Must not be any real criminals out there.
Tempe is using undercover narc's to bust homeless people for
panhandling on Mill Avenue
Advocates for homeless critical of Tempe crackdown
by Dianna M. Náñez - Jul. 2, 2009 12:00 AM
The Arizona Republic
Advocates for the homeless are calling the Tempe Police Department's four-day crackdown on panhandling and other crimes in downtown Tempe heavy-handed, potentially undoing years of efforts to help the homeless in the area.
Uniformed and undercover police patrolled Mill Avenue during the "Downtown Enforcement Campaign" that yielded 30 arrests. They included four on charges of panhandling, 16 for public liquor-law violations, one for the sale of narcotics, a felony-burglary warrant and five for various city-code violations.
The Tempe Police Department is calling the June 25-29 operation a win for downtown merchants, who have complained about panhandlers disrupting their businesses. Downtown Tempe Community Inc., an organization that manages the downtown for area landowners, hopes the arrests lay to rest any worries about downtown Tempe being unsafe. But advocates for the homeless worry that police unfairly targeted a population in need of help, not arrest.
Dave Summers, pastor of Tempe's First United Methodist Church near downtown, said the operation could undo work that area churches and charities have done to ensure Tempe's homeless know they will be treated with respect and offered support.
That effort includes partnerships with businesses, non-profits and interfaith communities. It has resulted in services that offer the homeless regular showers, meals, a place to sleep and to connect them with counseling to help them get their lives back on track.
While the police operation may have targeted people committing crimes, homeless people who have been welcomed downtown for years are bound to be fearful, Summers said.
"We're always really saddened when homeless people are singled out for unwarranted attention that results in police action that potentially violates their civil rights or leaves them even more vulnerable because they're not getting the help they need," he said.
Summers said he wishes Tempe police would have spoken with organizations offering the homeless support before turning to a crime sweep.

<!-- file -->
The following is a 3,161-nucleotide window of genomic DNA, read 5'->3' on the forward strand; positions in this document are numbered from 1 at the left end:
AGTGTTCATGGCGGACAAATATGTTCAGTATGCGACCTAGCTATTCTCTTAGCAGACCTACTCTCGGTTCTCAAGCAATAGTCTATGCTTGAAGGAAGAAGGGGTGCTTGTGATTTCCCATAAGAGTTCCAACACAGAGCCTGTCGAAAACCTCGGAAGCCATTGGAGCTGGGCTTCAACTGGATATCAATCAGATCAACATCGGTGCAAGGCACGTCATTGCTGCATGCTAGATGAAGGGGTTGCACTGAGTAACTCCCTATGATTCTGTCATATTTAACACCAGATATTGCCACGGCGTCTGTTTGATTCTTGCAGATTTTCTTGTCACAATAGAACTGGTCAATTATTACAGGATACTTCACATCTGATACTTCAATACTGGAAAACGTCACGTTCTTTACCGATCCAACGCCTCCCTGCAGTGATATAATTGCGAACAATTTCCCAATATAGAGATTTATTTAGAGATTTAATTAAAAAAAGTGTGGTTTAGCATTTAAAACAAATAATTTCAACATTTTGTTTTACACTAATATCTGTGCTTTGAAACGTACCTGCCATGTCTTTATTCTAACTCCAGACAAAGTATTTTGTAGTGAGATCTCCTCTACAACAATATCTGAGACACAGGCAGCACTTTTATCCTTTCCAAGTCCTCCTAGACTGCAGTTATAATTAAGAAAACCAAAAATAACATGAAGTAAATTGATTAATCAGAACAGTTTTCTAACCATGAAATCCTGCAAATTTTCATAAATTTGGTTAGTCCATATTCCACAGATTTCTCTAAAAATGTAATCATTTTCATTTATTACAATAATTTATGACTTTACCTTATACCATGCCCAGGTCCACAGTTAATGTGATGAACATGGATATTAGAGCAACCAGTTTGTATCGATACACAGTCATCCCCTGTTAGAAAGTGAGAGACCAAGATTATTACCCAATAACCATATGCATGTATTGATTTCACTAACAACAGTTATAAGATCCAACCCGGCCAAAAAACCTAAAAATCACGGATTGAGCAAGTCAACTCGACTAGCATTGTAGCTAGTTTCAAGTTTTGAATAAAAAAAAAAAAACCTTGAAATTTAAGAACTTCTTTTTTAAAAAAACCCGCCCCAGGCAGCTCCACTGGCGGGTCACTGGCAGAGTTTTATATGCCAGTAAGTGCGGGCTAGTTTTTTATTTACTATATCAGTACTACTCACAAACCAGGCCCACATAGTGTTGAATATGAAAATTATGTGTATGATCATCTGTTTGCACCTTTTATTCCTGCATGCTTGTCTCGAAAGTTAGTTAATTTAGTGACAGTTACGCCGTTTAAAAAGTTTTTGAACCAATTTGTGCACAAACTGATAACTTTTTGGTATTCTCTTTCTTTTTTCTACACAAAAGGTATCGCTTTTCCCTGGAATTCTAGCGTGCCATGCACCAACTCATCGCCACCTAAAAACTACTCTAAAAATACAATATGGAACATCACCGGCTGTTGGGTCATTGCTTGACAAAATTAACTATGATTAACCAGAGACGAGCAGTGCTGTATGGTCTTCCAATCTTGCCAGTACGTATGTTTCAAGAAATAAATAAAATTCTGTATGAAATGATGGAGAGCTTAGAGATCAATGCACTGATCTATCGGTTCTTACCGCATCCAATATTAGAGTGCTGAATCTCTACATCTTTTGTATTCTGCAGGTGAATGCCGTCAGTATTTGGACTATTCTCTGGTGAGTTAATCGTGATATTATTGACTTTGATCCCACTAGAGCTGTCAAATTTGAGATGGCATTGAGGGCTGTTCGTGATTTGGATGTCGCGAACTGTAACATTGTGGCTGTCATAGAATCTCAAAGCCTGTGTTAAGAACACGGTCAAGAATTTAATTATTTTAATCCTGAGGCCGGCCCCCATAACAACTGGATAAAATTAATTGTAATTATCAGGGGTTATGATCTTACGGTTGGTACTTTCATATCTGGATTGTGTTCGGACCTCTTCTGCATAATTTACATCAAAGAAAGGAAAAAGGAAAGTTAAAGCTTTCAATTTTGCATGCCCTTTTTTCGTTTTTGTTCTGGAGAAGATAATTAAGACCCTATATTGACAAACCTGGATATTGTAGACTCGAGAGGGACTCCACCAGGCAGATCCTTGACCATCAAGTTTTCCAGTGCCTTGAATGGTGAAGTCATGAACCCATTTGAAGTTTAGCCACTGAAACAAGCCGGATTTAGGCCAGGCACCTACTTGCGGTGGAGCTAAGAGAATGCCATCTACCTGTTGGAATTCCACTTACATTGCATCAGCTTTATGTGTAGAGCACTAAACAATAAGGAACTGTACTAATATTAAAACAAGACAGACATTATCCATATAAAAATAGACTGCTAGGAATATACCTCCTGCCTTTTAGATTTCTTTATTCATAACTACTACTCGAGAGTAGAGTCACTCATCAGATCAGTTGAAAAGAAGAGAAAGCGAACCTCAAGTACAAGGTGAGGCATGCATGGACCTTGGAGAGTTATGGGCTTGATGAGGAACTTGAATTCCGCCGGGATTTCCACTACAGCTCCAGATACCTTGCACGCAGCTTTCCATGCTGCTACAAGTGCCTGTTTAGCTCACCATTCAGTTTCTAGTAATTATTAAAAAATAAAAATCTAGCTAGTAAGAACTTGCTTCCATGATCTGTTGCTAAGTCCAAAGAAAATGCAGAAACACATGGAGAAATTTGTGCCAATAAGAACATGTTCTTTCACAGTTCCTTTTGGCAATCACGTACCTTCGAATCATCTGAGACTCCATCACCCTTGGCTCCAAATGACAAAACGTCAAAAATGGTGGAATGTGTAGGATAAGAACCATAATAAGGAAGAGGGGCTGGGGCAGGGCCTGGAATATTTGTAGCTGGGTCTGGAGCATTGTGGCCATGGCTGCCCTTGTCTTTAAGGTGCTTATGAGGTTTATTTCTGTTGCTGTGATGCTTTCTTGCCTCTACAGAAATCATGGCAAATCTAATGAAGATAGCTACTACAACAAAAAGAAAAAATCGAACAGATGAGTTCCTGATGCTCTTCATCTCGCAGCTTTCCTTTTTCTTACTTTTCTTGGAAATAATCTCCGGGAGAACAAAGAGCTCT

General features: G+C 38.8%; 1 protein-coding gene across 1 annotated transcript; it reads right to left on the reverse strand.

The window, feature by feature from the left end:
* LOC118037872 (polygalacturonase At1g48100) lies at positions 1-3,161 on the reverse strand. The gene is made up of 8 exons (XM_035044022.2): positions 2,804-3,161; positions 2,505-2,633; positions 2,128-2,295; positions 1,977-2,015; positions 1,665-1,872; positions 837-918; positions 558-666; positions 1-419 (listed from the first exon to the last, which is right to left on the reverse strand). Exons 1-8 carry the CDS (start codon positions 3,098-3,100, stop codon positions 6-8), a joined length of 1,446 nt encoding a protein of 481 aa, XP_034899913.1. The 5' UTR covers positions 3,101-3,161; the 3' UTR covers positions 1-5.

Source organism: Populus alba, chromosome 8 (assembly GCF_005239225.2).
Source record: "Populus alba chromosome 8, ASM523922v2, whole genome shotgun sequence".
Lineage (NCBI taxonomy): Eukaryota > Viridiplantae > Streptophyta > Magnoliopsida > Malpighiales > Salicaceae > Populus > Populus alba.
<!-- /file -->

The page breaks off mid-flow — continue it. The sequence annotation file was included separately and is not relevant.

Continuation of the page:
"We've always had a good relationship with police," he said. "We know these (homeless) people. We could have helped make a difference . . . talked to them . . . instead of scaring them."
But Nancy Hormann, president of Downtown Tempe Community Inc., said that during the past few months, she has seen an influx of "aggressive" panhandlers who are not the same homeless people being helped by charities.
"We are not having a homeless-people-on-the-street problem, we are having problems with aggressive pan- handling," she said. "I can tell you these people wouldn't want help if you asked them."
Hormann said her organization has encouraged downtown businesses to contact police when they see a problem with panhandlers. In recent weeks, she said, police that regularly patrol downtown have helped decrease the number of panhandlers.
"The police response was great. They really reacted to our requests," she said.
Sgt. Steve Carbajal, a Tempe police spokesman, also emphasized police were not targeting the homeless.
"The target wasn't people's residential status. It was people who were choosing to disregard our laws and city codes," he said.
Still, Summers questioned the police "production."
"I think there are other ways to respond to the presence of homeless," he said. "Certainly, police response helps to reduce crime. But are aggressive arrests for what's mostly solicitation necessary as a first response? There are other ways to create a safe community."
Carbajal defended the undercover officers.
"We want to get that message out to act accordingly whether you see (police) or not, and in this case we were watching and people were not behaving, and those people were held accountable," he said.
Reach the reporter at firstname.lastname@example.org